Cyprus Mail

An inspiring take on the world

By Alix Norman

Anastasia Adamidou is entirely without pretension. She’s highly intelligent, amusing and very attuned to her audience – in this case, me. Perhaps it’s her background in Public Relations – 24 years in the field, as an officer in the PIO – that enables her to connect and put people at their ease, maybe it’s the fact that she’s a sociology graduate with a wonderful grasp of human nature. Whatever the case, her energising directness shines through not just in her character, but also in each of the works in her upcoming exhibition, Photonotes.
Opening tomorrow at the Opus 39 Gallery in Nicosia, Photonotes is Anastasia’s first exhibition; it’s been a long time in the making, and it’s well worth a visit. Each of the 43 images is simplicity itself; an inspiring take on the world seen through the eyes of this amateur photographer. From the stark minimalism of whites and greys in ‘Stairway to the Sky’ to the roiling umbers and ochres of ‘Desert Song’, each image is a testament to her considerable talents.
“This exhibition is the culmination of a life’s dream,” says Anastasia, professing to be a perfectionist who seeks, in all areas of her life, balance. “I wanted to be ready,” she explains with a smile, “sure of the steps I took in creating this exhibition. I’ve always been into photography: as a child I was always the one with a camera, taking pictures of my friends on school excursions. And my other main passion is tech – I’m fascinated by gadgets. So in combining the two, I feel I’ve found the ultimate thrill, the ultimate freedom for unlimited possibilities.”
Unlike standard photography, Anastasia has played around with her images, using her considerable technical expertise to create the starkly memorable images. “My fascination with photo software, ideas and tech, led to the discovery that when you unlock one door, another 50 open too; you add and remove from the photo that you’re working on, sometimes spending hours working on a specific image.”
And this passion has had surprising advantages: “When you give the floor to your skills, developing them and expressing yourself through your talents, it’s a risk-free investment. You’re not just gaining a means of self-expression and providing inspiration,” she muses. “It’s also the personal results that make it so worthwhile. In my case, the unexpected benefit of pursuing my passion for photography was the involvement and engagement of my 11-year-old son: seeing me playing with colours and techniques on the computer intrigued him, and he became involved in the process, helping me choose the titles for each of the photos.”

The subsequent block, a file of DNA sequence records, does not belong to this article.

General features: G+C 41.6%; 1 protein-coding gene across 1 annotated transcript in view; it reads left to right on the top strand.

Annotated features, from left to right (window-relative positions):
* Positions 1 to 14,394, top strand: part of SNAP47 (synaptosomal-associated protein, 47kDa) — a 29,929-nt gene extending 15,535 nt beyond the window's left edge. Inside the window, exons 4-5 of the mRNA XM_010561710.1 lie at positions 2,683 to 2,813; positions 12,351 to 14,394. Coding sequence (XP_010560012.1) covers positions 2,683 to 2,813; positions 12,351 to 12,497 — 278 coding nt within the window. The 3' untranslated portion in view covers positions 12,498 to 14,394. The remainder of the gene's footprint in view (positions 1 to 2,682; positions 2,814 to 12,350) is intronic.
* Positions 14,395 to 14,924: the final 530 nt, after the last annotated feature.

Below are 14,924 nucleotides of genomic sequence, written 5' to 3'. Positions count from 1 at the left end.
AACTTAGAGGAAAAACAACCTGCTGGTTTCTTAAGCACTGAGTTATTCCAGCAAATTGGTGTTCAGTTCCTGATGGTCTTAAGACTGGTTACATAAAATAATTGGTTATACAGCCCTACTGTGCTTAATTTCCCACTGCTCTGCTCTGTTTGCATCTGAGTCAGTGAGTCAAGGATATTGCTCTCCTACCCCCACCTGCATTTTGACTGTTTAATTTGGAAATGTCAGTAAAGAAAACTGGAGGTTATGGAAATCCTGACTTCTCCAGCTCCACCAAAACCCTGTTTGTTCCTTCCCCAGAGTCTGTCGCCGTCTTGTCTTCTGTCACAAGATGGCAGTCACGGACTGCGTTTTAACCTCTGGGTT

Each work is named for the title of a Greek song, music being another of Anastasia’s passions: “I always work with music in the background,” she explains. “And this inspired me to choose a theme, matching photos to track titles.” Having tried to avoid the obvious choices, Anastasia has cleverly chosen titles for her works that carry the audience on a journey of understanding.
“Most of the titles have nothing to do with what you see at first glance,” she says, referencing a boldly-hued sunset scene entitled ‘Pull the Trigger’. And her choice of name makes me think – there’s a story there, I can see it developing in my mind’s eye. Or perhaps it’s an allusion to the concentric rings of reds and russets that resemble a bull’s eye. “This is what I’m hoping,” she responds enthusiastically. “That the viewer will think beyond what they actually see.”
With such an all-encompassing theme, Anastasia has been free to indulge her choice of photos for the exhibition, assisted by expert photographer and friend Christos Avraamides: “He’s an excellent photographer, a true professional,” she says gratefully, “his experience and aesthetic sense really helped guide me through the selection process. And I’m proud to share the results,” she adds, humbly, “and very open to any comments – positive or negative; it will just help me do better next time.”
I’d be thrilled to have any of her images gracing my walls, and no doubt her viewers will feel the same way. If I were you, I’d make a point of attending the opening, as I shouldn’t think many of Anastasia’s refreshingly distinctive works will remain unsold for long. Photonotes, I feel, is merely the start for this inspiring new talent.

Exhibition by Anastasia Adamidouat the Opus 39 Gallery on Kimonas St in Nicosia, runs from February 3 – 15, with the official opening by Andreas D. Mavroyiannisat 7.30pm on February 3. Gallery opening hours: Monday 5-8pm, Tuesday-Friday 10.30am-12.30pm. & 5-8pm, Saturday-Sunday 10am-1pm&3-7pm. Tel: 22 424983 or [email protected]

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